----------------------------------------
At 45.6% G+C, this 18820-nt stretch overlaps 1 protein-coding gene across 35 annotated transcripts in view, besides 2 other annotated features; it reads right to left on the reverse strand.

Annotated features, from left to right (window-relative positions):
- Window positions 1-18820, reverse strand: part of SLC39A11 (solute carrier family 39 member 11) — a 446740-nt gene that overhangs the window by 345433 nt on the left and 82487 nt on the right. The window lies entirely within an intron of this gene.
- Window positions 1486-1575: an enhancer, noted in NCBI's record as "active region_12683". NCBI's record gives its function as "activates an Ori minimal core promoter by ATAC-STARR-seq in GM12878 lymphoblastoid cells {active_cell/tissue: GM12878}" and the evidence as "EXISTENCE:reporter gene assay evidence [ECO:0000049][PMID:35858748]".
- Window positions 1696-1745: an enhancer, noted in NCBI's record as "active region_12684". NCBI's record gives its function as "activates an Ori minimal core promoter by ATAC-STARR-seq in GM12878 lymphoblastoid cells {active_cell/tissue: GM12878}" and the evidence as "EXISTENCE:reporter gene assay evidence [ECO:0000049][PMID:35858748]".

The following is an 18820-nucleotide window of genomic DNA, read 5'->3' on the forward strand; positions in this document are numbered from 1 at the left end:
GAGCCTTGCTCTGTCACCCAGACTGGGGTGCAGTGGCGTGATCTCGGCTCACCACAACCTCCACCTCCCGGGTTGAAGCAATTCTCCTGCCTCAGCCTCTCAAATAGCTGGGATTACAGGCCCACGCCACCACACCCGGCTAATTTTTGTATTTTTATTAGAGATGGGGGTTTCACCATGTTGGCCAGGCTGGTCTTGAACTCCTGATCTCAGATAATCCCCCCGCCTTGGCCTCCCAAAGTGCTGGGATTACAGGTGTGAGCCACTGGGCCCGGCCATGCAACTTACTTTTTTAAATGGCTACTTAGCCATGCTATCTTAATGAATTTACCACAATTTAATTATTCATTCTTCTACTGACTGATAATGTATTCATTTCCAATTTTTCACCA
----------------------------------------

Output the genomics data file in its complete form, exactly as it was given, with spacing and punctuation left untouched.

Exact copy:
At 45.6% G+C, this 18820-nt stretch overlaps 1 protein-coding gene across 35 annotated transcripts in view, besides 2 other annotated features; it reads right to left on the reverse strand.

Annotated features, from left to right (window-relative positions):
- Window positions 1-18820, reverse strand: part of SLC39A11 (solute carrier family 39 member 11) — a 446740-nt gene that overhangs the window by 345433 nt on the left and 82487 nt on the right. The window lies entirely within an intron of this gene.
- Window positions 1486-1575: an enhancer, noted in NCBI's record as "active region_12683". NCBI's record gives its function as "activates an Ori minimal core promoter by ATAC-STARR-seq in GM12878 lymphoblastoid cells {active_cell/tissue: GM12878}" and the evidence as "EXISTENCE:reporter gene assay evidence [ECO:0000049][PMID:35858748]".
- Window positions 1696-1745: an enhancer, noted in NCBI's record as "active region_12684". NCBI's record gives its function as "activates an Ori minimal core promoter by ATAC-STARR-seq in GM12878 lymphoblastoid cells {active_cell/tissue: GM12878}" and the evidence as "EXISTENCE:reporter gene assay evidence [ECO:0000049][PMID:35858748]".

The following is an 18820-nucleotide window of genomic DNA, read 5'->3' on the forward strand; positions in this document are numbered from 1 at the left end:
GAGCCTTGCTCTGTCACCCAGACTGGGGTGCAGTGGCGTGATCTCGGCTCACCACAACCTCCACCTCCCGGGTTGAAGCAATTCTCCTGCCTCAGCCTCTCAAATAGCTGGGATTACAGGCCCACGCCACCACACCCGGCTAATTTTTGTATTTTTATTAGAGATGGGGGTTTCACCATGTTGGCCAGGCTGGTCTTGAACTCCTGATCTCAGATAATCCCCCCGCCTTGGCCTCCCAAAGTGCTGGGATTACAGGTGTGAGCCACTGGGCCCGGCCATGCAACTTACTTTTTTAAATGGCTACTTAGCCATGCTATCTTAATGAATTTACCACAATTTAATTATTCATTCTTCTACTGACTGATAATGTATTCATTTCCAATTTTTCACCA